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Fall 2020 Honors Seminars


Creative Research: Writing the Unknown in Fiction

HONR 300Aa: Arts and Humanities with Professor Sarah Gerkensmeyer
Most creative writers are familiar with the advice to “write about what you know.” What about Eudora Welty's advice: “Write about what you don't know about what you know”? How can a sense of the unknown and the unexplored ultimately fuel strong fiction? In this class, we will read fiction by authors who conducted research on subjects and phenomena they initially knew nothing about, spanning scientific disciplines, uncharted locales, cultural movements and beyond. How do these authors pick and choose which details to incorporate into their fiction? Compared to writers of other genres such as journalism and nonfiction, do fiction writers have different or looser expectations when it comes to accuracy and the sliding scale of fact vs. fiction? From closely reading academic articles, to browsing Wikipedia, to watching hours and hours of YouTube videos, the world of creative research can be a strange and liberating one. Students will read and discuss fiction that incorporates creative research. They will also conduct their own research on topics they know little to nothing about and write fiction inspired by that experience. This course will integrate experiential learning such as auditing a few classes in a course outside of a student’s own discipline. While this course is in many ways a creative writing class, no previous creative writing coursework is required.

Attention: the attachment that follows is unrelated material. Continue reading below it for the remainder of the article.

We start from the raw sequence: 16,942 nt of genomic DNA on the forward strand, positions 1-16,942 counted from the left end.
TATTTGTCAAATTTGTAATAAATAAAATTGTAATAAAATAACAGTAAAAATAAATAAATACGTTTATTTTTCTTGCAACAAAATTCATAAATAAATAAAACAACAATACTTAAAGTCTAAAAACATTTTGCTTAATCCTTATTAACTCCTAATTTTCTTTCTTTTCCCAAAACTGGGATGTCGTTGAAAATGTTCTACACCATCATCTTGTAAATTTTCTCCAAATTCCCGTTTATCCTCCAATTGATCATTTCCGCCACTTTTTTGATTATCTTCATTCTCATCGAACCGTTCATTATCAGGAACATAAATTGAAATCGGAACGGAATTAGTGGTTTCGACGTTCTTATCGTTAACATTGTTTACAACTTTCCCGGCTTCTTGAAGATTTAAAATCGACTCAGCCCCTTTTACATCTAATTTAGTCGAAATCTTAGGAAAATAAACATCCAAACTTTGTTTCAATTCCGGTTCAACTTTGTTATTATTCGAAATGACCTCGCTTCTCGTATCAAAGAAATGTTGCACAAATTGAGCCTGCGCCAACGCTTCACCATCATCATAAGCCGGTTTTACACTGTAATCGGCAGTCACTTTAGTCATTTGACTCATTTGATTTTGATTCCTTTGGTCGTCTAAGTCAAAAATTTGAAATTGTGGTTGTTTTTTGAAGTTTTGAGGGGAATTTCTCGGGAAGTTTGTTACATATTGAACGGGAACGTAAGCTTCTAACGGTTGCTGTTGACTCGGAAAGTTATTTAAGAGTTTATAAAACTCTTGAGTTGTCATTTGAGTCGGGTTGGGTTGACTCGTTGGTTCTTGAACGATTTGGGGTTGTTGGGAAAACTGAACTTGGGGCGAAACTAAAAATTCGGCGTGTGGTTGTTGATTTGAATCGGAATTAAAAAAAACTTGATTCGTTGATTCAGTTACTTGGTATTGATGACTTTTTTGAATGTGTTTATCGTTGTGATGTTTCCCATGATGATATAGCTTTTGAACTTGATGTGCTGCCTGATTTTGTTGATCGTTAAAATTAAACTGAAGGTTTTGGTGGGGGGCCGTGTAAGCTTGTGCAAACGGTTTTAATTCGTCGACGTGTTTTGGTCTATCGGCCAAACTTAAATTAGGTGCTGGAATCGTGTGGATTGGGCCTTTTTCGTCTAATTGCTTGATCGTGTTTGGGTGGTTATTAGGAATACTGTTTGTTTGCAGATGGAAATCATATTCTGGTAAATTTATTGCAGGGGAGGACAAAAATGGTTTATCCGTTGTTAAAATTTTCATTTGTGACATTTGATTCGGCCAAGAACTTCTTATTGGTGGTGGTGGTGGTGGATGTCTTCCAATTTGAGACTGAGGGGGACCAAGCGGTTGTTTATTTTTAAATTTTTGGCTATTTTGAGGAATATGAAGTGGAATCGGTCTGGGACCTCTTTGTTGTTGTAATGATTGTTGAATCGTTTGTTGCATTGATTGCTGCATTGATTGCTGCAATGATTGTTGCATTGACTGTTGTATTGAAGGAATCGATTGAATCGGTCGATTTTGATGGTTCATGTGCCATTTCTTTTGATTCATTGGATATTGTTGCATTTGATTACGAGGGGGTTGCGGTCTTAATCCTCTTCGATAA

Musical Firsts and Their Resonance in History and Re-Performance                     
HONR 300Ab: Arts and Humanities with Professor Matthew Balensuela
As an art that exists in specific performances in time, a musical work navigates not only the history of its creation and first performance, but also a later history of subsequent performances, reinterpretations, and reimaginings. The meanings and interpretations we have today of Handel’s Messiah are quite different than at its premiere in 1741. Likewise, we hear the Sgt. Pepper album by the Beatles in ways its creators could not have imagined in 1967. This course will focus on a small number of works from the western concert repertoire (such as Beethoven’s Fifth Symphony and Mozart’s The Marriage of Figaro) and popular music (including early recordings of Louis Armstrong and the Broadway musical West Side Story) to consider the context of their creation as well as their later recreations and interpretations. In this way the course will touch on not just the musical works, but on broader issues of history, consumerism, racism, and technology. The course is open to all students; the ability to read music notation is not a prerequisite for the course.

Evolution and Human Nature                                                                  
HONR 300Ba: Natural Science with Professor Kevin Moore